The rapid evolution of technology, for moving physical products and for processing information, has transformed the way that supply chains work. A few years ago, we ordered things from a catalog, mailed in checks, and waited for our packages to be delivered. Today, we order products on our phones, pay for them with credit cards, and expect real-time updates until those packages are delivered to our doorsteps. The technology may be something simple, such as a whiteboard with sticky notes that gets updated daily, or it may be something as complicated as an enterprise resource planning system. Each business, and each function within each business, has different technology needs. Supply chain management requires understanding how technologies work and how to use them to create value at each step in the supply chain. Many experts describe the Industrial Revolution in four stages:
Industry 1.0: Harnessing water and steam to power factories and transportation.
Industry 2.0: Generating electricity to power industrial process.
Industry 4.0: Connecting complex supply chain processes using IoT and the cloud.
We are entering Industry 4.0 right now, which is why sensors, Big Data, and IoT are becoming so important for supply chain management. During Industry 4.0 supply chains will become more automated, and supply chain analytics will be the tool that people use to design and manage supply chains.
E-business involves the execution of business transactions over the Internet. Companies conducting e-business perform some or all of the following activities over the Internet across the supply chain:
Providing product and other information
Negotiating prices and contracts
Placing and receiving orders
Filling and delivering orders
Paying and receiving payment.
All these activities have been conducted in the past using existing "channels" such as retail stores, sales people, and catalogs
Inventory Visibility and Stock Availability
An effective eCommerce SCM can help streamline tasks related to stock monitoring or ensure availability of resources before the "out of stock" point. It can also "connect" customers to the inventory, allowing for transparency and the ability to know if or when the requested product will be available. This can empower customers and build trust, attribute critical for any business, especially B2B eCommerce.
Speaking of customer empowerment and trust, a good SCM system can do wonders for customers' experience through the eCommerce platform and help a company's reputation tremendously. Happy customers (those who had an excellent browsing journey through the platform and got what they wanted when they requested it) tend to leave great reviews. They can build a company's reputation, helping towards customer loyalty and securing new customers. In an era where most potential customers are checking reviews before purchasing a product or a service, investing in a refined eCommerce SCM system that can help customer satisfaction is a no-brainer.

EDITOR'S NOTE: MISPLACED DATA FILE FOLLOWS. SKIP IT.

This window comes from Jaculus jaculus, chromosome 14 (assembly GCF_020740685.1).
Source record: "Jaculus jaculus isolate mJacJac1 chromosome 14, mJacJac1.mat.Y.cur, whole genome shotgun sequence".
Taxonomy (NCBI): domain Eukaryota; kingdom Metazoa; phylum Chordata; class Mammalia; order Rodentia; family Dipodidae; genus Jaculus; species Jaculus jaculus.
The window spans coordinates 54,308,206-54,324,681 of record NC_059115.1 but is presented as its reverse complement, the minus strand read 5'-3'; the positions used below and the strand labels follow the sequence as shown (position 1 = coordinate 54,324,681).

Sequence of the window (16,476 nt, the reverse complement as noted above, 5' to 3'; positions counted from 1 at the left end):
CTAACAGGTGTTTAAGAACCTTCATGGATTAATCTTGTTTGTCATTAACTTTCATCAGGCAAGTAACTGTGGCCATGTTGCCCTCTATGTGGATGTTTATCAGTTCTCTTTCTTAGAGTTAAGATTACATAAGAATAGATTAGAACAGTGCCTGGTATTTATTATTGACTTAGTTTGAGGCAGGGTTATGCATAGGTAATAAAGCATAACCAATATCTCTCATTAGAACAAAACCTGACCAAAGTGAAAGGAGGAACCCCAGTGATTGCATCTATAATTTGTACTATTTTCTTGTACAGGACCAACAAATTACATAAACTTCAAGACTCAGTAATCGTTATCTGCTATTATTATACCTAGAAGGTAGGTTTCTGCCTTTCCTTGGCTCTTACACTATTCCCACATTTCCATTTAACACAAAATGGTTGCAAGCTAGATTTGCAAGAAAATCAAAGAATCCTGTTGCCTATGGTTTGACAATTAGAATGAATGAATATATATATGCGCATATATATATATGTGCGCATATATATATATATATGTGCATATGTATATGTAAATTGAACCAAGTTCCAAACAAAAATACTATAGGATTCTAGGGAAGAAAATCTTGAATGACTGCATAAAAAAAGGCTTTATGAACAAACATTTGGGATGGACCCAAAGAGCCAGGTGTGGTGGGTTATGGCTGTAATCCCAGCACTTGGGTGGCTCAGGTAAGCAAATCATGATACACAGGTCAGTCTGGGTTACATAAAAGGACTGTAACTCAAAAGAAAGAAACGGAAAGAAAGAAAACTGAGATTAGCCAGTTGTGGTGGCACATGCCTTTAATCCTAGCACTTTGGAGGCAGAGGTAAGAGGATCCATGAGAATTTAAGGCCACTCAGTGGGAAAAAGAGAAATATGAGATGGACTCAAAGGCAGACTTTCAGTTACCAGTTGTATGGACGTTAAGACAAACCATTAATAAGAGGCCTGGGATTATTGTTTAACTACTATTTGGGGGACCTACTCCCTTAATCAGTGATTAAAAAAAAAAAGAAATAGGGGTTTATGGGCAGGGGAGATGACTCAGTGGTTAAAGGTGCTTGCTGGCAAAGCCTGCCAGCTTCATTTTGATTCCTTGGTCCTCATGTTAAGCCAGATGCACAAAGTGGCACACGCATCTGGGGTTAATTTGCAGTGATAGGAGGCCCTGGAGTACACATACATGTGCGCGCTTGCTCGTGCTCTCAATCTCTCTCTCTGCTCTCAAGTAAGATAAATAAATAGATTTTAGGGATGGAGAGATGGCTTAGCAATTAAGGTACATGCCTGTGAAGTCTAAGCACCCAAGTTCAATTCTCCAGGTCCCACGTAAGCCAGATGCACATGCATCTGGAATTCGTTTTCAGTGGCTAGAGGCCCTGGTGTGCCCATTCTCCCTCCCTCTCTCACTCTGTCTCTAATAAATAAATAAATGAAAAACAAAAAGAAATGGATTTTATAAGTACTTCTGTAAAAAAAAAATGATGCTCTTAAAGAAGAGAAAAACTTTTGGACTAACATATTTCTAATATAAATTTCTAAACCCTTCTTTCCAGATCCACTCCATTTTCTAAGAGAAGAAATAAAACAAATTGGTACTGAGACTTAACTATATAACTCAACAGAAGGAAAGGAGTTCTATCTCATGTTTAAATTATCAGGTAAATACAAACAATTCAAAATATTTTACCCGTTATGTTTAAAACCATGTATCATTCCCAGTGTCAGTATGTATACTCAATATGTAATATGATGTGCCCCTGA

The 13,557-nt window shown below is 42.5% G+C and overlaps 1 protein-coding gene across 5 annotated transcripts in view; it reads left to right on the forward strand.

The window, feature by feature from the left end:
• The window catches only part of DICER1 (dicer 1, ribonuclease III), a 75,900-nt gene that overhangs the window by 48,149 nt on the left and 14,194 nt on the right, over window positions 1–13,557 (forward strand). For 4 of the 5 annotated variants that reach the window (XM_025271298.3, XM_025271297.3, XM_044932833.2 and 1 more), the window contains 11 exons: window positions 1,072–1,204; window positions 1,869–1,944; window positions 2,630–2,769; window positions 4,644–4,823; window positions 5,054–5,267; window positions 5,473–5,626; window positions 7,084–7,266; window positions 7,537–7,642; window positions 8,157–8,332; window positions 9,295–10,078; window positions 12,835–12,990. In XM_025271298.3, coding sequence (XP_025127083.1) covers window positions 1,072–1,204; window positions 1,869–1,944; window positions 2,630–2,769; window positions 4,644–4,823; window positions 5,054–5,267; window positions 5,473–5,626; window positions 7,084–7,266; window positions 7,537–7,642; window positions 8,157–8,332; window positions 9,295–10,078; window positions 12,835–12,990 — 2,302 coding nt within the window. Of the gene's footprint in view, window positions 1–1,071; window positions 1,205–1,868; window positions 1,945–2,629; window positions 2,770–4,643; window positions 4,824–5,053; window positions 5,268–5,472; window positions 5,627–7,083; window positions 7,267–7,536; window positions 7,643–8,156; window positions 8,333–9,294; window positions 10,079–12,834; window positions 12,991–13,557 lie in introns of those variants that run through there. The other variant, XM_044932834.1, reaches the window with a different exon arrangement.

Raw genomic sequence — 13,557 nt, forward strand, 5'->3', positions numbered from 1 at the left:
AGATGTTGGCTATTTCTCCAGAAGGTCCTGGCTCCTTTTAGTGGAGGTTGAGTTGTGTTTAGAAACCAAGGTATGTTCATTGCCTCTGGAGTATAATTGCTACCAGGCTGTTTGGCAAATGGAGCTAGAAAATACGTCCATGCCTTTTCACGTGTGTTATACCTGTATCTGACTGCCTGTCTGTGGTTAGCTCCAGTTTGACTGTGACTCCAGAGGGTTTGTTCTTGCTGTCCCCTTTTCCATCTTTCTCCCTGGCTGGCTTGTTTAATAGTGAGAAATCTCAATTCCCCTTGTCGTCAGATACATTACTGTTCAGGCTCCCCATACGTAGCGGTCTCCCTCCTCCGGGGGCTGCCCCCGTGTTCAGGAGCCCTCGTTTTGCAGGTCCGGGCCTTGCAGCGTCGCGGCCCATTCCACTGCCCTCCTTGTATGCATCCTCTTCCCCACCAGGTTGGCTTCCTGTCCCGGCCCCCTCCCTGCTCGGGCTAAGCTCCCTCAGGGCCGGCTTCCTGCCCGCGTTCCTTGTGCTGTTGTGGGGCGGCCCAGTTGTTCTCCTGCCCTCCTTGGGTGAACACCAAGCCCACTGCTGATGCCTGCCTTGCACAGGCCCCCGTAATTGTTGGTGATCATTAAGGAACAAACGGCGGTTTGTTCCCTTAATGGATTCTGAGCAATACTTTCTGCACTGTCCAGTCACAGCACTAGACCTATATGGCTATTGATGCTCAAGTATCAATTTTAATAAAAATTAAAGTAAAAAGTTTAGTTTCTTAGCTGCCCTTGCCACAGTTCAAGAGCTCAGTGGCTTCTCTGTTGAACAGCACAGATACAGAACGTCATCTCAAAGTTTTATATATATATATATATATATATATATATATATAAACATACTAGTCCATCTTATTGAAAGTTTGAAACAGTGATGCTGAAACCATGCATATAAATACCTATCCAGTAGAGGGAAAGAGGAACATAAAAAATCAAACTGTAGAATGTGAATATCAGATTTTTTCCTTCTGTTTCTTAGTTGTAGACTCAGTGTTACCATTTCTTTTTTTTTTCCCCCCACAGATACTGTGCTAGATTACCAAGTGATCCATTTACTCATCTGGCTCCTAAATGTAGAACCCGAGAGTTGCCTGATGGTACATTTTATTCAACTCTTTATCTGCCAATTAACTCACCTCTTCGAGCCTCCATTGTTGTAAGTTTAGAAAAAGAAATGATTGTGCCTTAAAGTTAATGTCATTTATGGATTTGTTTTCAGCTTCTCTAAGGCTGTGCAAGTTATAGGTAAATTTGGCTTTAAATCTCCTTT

Some business sectors, such as manufacturing and distribution, do not allow for big profitability margins due to the market's saturation. A good SCM system can help Identify problematic areas within the business's operations that can cause additional costs, delays, or mistakes, all of the aforementioned affecting profitability. Solving these problems through an SCM system that offers better SCM interactions, cost-efficient operations, and optimized inventory availability can increase profitability and help a business jump ahead of the competition.
Reverse logistics is any part of the logistics process where goods or services move from what is typically their final destination (the customer) back to their origin (or in some cases, to a third location). Reverse logistics encompasses work that happens after a product is delivered to a customer.
Reverse logistics (RL) has recently become a popular way to increase sustainability in the production of goods. Manufacturers employ green production processes to help protect the environment. The wide adoption of green products spreads environmental awareness. To minimize the environmental impact of their production processes, many companies have implemented green supply chain management (GrSCM), including internal environment management, green procurement, green collaboration, and environmental design. Retailers that sell products like furniture or decoration can use reverse logistics to set themselves apart by offering to remove a customer’s old appliance or furniture. Some buyers won’t be able to dispose of the old appliance or furniture on their own. Hiring another company to come in and take away the old item adds another step to the process and can often be very expensive. By offering a solution to this problem, you can make your business stand out and increase customer satisfaction.
5 R's of Reverse Logistics